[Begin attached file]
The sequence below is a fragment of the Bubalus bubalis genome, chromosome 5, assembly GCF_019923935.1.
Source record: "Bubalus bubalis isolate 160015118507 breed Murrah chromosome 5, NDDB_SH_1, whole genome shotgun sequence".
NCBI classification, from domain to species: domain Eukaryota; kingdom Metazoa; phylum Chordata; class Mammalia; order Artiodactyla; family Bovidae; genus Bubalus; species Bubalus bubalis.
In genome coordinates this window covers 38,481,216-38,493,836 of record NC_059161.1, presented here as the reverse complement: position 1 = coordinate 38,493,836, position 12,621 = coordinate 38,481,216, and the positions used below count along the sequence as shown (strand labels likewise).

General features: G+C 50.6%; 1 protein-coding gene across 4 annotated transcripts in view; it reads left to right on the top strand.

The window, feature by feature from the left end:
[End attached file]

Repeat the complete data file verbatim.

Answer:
The sequence below is a fragment of the Bubalus bubalis genome, chromosome 5, assembly GCF_019923935.1.
Source record: "Bubalus bubalis isolate 160015118507 breed Murrah chromosome 5, NDDB_SH_1, whole genome shotgun sequence".
NCBI classification, from domain to species: domain Eukaryota; kingdom Metazoa; phylum Chordata; class Mammalia; order Artiodactyla; family Bovidae; genus Bubalus; species Bubalus bubalis.
In genome coordinates this window covers 38,481,216-38,493,836 of record NC_059161.1, presented here as the reverse complement: position 1 = coordinate 38,493,836, position 12,621 = coordinate 38,481,216, and the positions used below count along the sequence as shown (strand labels likewise).

General features: G+C 50.6%; 1 protein-coding gene across 4 annotated transcripts in view; it reads left to right on the top strand.

The window, feature by feature from the left end: